• Results (observations from the lab, including how many seeds were germination, how many days it took for germination to happen for each seed, and daily plant growth)
  • Conclusion (what was learned, three areas of improvement, and explanation of the “next” experiment)

Thursday, September 26: Students have the entire class period to complete the plant experiment lab report.  Students who finish the lab report early will begin constructing molecular models for the photosynthesis and cellular respiration activity tomorrow.

Friday, September 27 (HS-LS1-5, HS-LS1-7): For our short Friday class period, students will use molecular modeling kits to build the molecules involved in both photosynthesis and cellular respiration.  Students will learn how to balance both equations and will understand the concept of energy stored in the bonds of molecules.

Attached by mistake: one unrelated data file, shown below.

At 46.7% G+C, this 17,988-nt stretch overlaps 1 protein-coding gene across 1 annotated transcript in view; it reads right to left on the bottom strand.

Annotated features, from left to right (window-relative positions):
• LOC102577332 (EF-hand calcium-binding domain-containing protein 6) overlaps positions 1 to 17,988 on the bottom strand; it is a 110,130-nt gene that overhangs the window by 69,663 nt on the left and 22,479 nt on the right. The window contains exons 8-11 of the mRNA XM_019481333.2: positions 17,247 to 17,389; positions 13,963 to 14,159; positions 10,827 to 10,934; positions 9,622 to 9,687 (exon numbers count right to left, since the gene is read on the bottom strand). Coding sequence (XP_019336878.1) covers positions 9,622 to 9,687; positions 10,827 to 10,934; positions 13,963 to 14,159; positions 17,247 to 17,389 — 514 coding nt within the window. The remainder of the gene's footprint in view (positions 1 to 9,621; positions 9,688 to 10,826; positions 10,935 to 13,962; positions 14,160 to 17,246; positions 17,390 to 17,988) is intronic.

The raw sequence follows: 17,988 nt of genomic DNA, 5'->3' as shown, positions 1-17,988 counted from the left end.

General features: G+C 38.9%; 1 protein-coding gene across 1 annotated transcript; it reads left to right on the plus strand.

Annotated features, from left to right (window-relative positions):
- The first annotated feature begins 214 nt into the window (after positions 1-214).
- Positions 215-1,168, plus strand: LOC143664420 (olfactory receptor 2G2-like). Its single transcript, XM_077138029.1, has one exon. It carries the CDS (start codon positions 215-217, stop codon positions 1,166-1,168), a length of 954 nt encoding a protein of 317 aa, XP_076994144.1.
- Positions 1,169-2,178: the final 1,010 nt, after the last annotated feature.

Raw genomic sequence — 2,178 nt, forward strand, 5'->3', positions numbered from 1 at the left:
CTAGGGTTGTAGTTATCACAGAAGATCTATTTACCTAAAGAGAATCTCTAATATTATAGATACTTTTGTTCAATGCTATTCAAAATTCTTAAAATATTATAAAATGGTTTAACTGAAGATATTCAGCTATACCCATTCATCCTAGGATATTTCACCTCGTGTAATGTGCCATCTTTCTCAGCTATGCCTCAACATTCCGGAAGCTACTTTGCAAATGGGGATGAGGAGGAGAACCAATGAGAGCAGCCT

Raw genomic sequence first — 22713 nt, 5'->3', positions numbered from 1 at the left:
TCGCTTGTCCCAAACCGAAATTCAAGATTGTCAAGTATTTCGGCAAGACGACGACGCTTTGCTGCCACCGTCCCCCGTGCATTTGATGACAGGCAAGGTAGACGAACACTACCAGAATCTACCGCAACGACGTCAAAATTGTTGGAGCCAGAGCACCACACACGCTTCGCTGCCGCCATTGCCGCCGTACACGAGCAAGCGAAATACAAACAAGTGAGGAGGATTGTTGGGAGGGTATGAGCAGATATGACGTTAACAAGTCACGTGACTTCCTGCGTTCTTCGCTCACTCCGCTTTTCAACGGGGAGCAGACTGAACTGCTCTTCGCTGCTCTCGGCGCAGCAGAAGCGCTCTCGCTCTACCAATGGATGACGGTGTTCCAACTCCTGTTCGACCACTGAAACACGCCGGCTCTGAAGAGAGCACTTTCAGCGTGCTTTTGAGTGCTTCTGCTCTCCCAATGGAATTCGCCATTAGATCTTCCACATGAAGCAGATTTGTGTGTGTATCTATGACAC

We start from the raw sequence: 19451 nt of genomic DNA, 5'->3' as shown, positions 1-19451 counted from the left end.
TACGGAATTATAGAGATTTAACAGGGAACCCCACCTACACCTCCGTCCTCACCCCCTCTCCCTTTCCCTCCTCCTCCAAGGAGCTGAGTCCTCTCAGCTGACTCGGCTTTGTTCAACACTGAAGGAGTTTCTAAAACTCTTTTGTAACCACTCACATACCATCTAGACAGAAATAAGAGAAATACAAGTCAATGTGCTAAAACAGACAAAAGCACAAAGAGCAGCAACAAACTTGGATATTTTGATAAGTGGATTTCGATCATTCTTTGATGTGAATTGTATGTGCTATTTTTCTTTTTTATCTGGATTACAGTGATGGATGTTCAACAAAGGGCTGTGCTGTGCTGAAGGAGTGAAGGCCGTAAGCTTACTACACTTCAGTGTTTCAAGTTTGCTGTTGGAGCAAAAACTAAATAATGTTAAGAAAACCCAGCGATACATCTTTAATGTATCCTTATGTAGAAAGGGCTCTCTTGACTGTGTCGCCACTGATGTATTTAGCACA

Notes from class:



The Periodic Table

Class began with a video about Dmitri Mendeleev and the Periodic Table.

Next, students went back to work in small groups, tackling the Lesson 10 worksheet with their groups from Lesson 9.  They reconstructed their periodic tables using the cards from Lesson 9, then identified trends in the table to fill in the worksheet.  After completing the worksheet, students received a paper copy of the Periodic Table to use on exams and quizzes and then had the remainder of the class period to read and take notes on lesson 10 using the textbook as well as the Power Point slides.

Notes from class:

Current Periodic Table:


Bonus Learning Opportunity

For pleasure, students should consider reading a few pages from Sam Kean’s book titled The Disappearing Spoon.  Click this link for the section of the book about Ytterby Lanthanides.  It begins with the sentence “In 1701, a braggadocian teenager…” and you will need to click the hyperlinked blue “Page >>” in the upper left hand corner to reveal the full reading passage.  Continue reading through the next three full pages ending in “…Galapagos Island of the periodic table.”  You will be glad you did!